146 …2Put not your trust in rulers nor in any child of earth, *Psalm 146 Lauda anima mea
for there is no hope in them.
Holy Scripture is very clear that we are not to put our trust in rulers (Psalm 146:3). This does not absolve us the responsibility to seek rulers who are trustworthy, but rather reminds us that all leaders will, inevitably, fail us in some ways. Those who believe that their political agenda, the politicians they support and the platform they sign off on will usher in the Golden Age dabble in the mother of all sins, idolatry. We can take our political beliefs seriously and with passion, but in the end, the salvation of the world is the free gift of Christ, not something which can be legislated or voted on.
Should your neighbor’s vote differ from yours, ascribe that difference to the highest and best values your neighbor believes in, not to the lowest and basest element of their nature.
Vote your conscience, but remember that you are voting for an elected public servant, not for the Messiah. Should your neighbor’s vote differ from yours, ascribe that difference to the highest and best values your neighbor believes in, not to the lowest and basest element of their nature. Holy Scripture reminds us that there is no security in the things of this world and that we are to be deeply suspicious of those who cry “peace” when there is no peace (Jeremiah 6:14). We are placed in the midst of things which are passing away (I Corinthians 7:31) and to rely too much on those things is to place ourselves in the control of the world.
Christians are people whose eyes are set on higher things, citizens of a higher kingdom. The Christian imperative to love our neighbor extends not just to those we agree with, nor does it end when times are tough. How we bear ourselves in the “changes and chances of this world” (Book of Common Prayer) speaks volumes about the depth of our faith.
As Christians we dream more boldly, proclaiming a vision of the world in which God loves, offering new and more abundant life even to those who are easily misled, bribed or disobedient. If all voices are welcomed at the table in America, all voices can be redeemed.
If we fall into the hand-wringing notion that America is built on economic stability, we falsify both history and our best notions of ourselves as a people. America is built on the audacious dream that we can trust the wisdom of our neighbors to make decisions which affect us all; that even the neighbors we find oddest and most wrong have something of abiding value to add to the national dialogue. As Christians we dream more boldly, proclaiming a vision of the world in which God loves, offering new and more abundant life even to those who are easily misled, bribed or disobedient. If all voices are welcomed at the table in America, all voices can be redeemed. A few bumps along the way, even if those bumps cost billions of dollars or cause the government we prefer to lose an election, are nothing compared to the grandeur of that vision!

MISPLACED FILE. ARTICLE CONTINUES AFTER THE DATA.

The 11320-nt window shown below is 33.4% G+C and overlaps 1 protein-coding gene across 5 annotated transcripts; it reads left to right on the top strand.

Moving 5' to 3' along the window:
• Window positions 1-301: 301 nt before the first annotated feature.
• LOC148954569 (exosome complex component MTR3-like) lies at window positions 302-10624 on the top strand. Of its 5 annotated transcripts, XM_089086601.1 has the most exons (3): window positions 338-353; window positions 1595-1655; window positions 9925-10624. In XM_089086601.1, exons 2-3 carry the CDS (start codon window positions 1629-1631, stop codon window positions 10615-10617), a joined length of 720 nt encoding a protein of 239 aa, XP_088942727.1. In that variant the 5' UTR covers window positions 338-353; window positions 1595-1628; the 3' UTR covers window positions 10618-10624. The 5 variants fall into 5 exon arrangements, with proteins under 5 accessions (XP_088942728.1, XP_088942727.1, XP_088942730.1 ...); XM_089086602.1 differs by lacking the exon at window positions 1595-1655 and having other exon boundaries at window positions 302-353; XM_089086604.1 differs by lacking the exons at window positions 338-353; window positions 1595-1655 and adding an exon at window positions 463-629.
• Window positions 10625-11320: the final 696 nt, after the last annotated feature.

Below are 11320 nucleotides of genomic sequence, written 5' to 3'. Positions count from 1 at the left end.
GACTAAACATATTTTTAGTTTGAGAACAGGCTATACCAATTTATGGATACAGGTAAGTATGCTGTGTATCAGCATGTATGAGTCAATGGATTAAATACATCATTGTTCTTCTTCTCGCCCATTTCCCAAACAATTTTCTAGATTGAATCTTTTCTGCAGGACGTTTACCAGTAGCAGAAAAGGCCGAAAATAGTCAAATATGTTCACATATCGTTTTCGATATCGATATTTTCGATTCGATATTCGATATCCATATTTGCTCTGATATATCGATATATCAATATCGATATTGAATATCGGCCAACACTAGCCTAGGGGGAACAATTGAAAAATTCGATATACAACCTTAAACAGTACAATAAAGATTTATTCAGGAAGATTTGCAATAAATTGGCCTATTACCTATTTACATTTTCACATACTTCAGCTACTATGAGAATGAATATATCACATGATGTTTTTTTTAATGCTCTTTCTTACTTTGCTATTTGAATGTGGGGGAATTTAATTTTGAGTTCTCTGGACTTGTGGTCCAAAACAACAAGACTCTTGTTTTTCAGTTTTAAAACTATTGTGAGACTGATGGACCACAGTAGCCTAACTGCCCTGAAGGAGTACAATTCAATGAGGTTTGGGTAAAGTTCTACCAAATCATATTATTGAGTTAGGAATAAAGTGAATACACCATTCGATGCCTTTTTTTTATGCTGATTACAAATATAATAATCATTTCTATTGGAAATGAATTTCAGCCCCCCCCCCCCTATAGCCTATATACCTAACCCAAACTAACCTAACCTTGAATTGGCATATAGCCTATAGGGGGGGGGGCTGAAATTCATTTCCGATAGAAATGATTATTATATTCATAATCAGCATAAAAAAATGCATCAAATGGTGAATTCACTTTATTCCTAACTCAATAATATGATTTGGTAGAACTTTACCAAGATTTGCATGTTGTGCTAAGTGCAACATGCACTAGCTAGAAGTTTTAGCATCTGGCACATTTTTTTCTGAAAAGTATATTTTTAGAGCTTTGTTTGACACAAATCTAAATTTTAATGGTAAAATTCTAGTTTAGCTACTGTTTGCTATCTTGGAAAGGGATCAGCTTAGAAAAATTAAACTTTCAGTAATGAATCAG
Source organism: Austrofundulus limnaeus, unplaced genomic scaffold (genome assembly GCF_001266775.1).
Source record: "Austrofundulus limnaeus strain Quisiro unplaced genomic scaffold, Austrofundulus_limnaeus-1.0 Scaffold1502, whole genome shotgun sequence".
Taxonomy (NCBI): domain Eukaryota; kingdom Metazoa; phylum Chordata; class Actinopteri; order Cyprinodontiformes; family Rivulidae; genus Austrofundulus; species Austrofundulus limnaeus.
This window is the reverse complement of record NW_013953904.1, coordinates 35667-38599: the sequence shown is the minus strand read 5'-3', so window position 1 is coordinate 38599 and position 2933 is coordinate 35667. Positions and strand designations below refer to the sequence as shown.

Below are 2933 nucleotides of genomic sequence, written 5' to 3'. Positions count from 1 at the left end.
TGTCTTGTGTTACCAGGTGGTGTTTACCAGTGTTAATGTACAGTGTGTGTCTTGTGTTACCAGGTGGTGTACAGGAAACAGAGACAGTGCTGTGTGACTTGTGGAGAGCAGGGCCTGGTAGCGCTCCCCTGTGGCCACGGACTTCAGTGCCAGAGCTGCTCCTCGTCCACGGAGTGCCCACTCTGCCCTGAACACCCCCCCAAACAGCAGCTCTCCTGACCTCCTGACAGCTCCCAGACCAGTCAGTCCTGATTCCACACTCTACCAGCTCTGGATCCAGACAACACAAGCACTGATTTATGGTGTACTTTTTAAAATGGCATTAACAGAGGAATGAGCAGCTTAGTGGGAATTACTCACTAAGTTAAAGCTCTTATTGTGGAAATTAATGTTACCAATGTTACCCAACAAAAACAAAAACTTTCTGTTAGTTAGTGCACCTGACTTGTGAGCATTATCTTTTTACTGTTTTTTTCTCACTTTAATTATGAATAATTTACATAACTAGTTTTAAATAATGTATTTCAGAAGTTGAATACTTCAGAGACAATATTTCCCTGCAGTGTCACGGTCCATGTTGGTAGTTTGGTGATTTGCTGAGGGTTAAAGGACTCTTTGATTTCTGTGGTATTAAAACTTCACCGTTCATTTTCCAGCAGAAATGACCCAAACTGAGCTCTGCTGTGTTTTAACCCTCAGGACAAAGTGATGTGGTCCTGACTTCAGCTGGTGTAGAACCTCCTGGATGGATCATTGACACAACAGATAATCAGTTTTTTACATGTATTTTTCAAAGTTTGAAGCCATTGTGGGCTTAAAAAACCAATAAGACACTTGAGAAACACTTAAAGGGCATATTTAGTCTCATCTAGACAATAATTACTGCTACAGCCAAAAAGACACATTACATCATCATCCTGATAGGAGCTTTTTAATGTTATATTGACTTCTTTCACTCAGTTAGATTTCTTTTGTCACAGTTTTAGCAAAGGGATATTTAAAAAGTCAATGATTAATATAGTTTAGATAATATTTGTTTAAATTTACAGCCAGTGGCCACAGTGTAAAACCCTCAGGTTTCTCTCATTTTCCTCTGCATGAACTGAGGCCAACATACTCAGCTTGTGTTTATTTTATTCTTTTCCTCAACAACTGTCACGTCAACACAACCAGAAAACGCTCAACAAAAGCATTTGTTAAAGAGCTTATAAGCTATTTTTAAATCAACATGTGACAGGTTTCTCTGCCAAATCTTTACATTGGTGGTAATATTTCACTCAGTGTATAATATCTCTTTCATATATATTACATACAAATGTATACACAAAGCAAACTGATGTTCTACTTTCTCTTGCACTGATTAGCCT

Political systems can be filled with recriminations and blame; the current economic environment may be volatile or worse, perched on the brink of a serious crisis. However, we are called to be a people whose every waking moment is marked by virtues, by faith, hope and love, not a people immersed in cynicism, fear and selfishness.
Our task is to seek the peace which the world cannot give, to pray with those who differ from us, to work for the best outcomes while humbly remembering that we are less than 100% correct and our opponents are more than 0% right. Our task is to be voices of peace and sanity and true Christianity in a world which seeks to use the mantle of the Kingdom of God as a marketing ploy for the Kingdom of this World.
Generosity is not an option, but a commandment – generosity of both heart and of resources. Patience is not an option, but a commandment – patience with our neighbors and our national process. And humility is not an option, but a commandment – the humility to acknowledge when we have been complicit in a system which has substituted prosperity for justice, stability for humility, and growth for God; the humility to work for what we honestly believe is in the best interest of the whole country and world while acknowledging that none of us knows with absolute certainty what is the best option,.
Elections are a time for prayer and for conspicuous virtue. Voting with knowledge and a sense of justice can be a truly effective way to aid society by acting in concert, even if it’s not the only way or the best way at all times. There is no time to waste in fear. May God grant us all the grace to remember and behave accordingly.
This article is a result of a conversation I had with Fr. Steve Wilson (Grace Episcopal Church, Carthage) during a long-ago election year. I am very appreciative of the time he took to visit with me on the subject. Conversation can often be formational, fortifying and comforting.
And, by the way, please contact the diocesan formation office if you would like a template to make your own “I’m an Episcopalian and I Voted Faithfully” buttons or stickers.